Why the windows are sealed

This is for dVerse’s Thursday Meet the Bar prompt “Setting“. I read the prompt when I got into the office this morning (time zone difference!), let it ferment throughout the working day, and this is what bubbled up… 

Oh and I should acknowledge that I lifted the phrase “rigor mortis of routine” from the Human Anvil’s ‘encore encore‘. It stuck in my mind when I read it, and has been sleeping there, waking whenever I unlock my office door.

The relentless hum of air-conditioning,
which neither cools nor moves the air,
is punctuated by the whine and click of a photocopier,
as voices, muted to an unintelligible muttering
penetrate the two-tone sage-green wall,
through the two-tone sage-green wall
of the office next door.
The recycled, recirculated
and rebreathed air
is tainted with tea-room scents –
old lunches,
tea, coffee,
monotony and despair,
diffusing down corridors
all sage and rose –
those dead or dying colours
pressed and dried,
squeezed of any life they may ever have had.

I sit at my desk,
the rigor mortis of routine setting in,
and gaze at the dead-flies
accumulating on the window-sill,
pondering their mystery –
where have they come from?
Have they followed someone in,
through a distant door,
through the labyrinth of corridors and stairs?
Have they made this journey,
and then,
trapped, unable to find the way out,
exhausted themselves
banging against the window,
and dropped –
dropped like flies –
to this graveyard of tiny corpses
now decorating my windowsill.

And at last understanding dawns,
as I stir with a finger
the dusty desiccated husks –
the windows are not sealed for security,
for climate control,
for any of the reasons
that we have been told.
They are sealed
so we don’t throw ourselves out.

24 Comments

Filed under musings, poem

24 responses to “Why the windows are sealed

  1. It’s been years since I last worked in an office, Kate, but your poem brought it all back. What a good idea to let the prompt ferment throughout the working day! I particularly like the way your hint at the layout and décor in the lines:
    ‘penetrate the two-tone sage-green wall,
    through the two-tone sage-green wall
    of the office next door’
    delivers a picture of the entire office.
    I love the appeal to sense of smell in the ‘tea-room scents’:
    ‘old lunches,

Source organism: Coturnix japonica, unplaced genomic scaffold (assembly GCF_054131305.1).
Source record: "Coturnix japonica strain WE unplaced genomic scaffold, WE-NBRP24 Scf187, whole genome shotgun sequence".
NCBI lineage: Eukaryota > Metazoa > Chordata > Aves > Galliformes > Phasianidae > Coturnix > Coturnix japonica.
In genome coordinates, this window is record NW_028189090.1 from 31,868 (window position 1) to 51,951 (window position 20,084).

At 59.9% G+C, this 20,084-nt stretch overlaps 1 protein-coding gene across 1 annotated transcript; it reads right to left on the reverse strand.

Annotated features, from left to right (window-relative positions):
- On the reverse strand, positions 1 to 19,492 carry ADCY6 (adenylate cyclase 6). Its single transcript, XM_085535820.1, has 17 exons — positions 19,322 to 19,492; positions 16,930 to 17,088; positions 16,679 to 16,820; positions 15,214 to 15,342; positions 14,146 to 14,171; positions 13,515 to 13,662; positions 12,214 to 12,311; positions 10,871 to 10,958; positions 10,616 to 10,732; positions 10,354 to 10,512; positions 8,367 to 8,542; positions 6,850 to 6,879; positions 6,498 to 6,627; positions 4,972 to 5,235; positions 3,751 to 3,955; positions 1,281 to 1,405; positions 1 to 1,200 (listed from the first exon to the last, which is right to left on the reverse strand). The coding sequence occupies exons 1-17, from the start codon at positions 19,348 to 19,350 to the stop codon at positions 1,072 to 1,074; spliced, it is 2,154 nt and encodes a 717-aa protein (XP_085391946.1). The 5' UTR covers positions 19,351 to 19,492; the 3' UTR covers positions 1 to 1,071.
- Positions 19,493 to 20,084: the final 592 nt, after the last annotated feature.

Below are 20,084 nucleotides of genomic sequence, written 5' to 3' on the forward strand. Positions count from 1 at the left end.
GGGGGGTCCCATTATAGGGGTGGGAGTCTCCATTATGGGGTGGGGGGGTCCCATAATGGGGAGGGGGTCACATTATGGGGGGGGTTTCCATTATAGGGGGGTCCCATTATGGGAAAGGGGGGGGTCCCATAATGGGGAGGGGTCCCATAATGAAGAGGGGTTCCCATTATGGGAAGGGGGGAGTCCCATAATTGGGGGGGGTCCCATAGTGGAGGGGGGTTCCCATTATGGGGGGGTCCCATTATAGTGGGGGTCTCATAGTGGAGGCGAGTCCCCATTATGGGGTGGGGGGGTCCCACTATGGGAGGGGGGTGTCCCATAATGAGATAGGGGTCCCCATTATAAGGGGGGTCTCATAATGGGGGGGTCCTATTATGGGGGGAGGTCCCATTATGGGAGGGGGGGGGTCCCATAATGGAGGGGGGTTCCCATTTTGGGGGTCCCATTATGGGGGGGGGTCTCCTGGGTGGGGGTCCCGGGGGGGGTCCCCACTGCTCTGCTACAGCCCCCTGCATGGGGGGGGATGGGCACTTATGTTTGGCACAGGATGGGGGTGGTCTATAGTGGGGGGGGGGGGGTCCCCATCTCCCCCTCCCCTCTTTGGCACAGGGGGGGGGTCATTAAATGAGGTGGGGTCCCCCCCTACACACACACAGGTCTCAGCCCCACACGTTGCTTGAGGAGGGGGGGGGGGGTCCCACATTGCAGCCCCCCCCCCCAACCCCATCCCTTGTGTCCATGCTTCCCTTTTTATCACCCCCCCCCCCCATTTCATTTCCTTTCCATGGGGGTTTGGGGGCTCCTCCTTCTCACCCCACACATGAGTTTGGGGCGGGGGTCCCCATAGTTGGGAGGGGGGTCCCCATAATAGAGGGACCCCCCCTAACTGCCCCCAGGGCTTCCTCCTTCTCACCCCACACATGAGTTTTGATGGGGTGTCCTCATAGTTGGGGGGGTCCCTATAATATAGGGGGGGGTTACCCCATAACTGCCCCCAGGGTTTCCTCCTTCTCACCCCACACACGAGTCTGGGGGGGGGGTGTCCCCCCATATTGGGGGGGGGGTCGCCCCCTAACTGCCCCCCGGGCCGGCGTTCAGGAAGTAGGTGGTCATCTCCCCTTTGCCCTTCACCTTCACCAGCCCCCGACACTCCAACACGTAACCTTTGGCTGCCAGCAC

tea, coffee,
    monotony and despair’
    and the close detail of the ‘dead-flies accumulating on the window-sill’. How did they get in? The ending is a real suckerpunch.

  2. I am way too high Kate, right — come on over and fly with me! I will be back earthbound tomorrow to read your stuff better.,!

  3. This sounds like a most unloved place of work. I have been in many of them, but the colour was always shades of grey (but not that kind.) If there is no other bright side, it gave you the material for a fabulous poem!
    ‘tea, coffee,
    monotony and despair,’ Absolutely!

  4. The analogy between the trapped, dead flies and office workers works brilliantly, and unfortunately, rings too true. Beautifully penned.

  5. I work in the office and due to the pandemic, I have been working at home since March 2020. My office space is a bit stifled (the feeling I get from reading your poem), and far from the window. I will be happier if I am near the window and can look outside for a breather. I believe in making choices in life – being locked in or sealed for our safety – is a matter of perspective. Thanks for joining in.

    • Thanks Grace. I’ve been working from home a lot too, but with Australia having relatively low case numbers I’m going back into the office now a bit. It’s nice to be able to do coffee with colleagues. I’m lucky to be able to make that choice. I just wish I had the choice to open the window in my office. 🙂

  6. Great images, I smell and taste them! Well done, but I want to offer you a holiday before it’s too late…

  7. I feel blessed to work from home the moment when I read your poem…
    But even then I think the modern office I worked in before has other hellish views… and it’s perfectly possible to jump to our death inside the building, as a matter of fact, it happened a few years ago.

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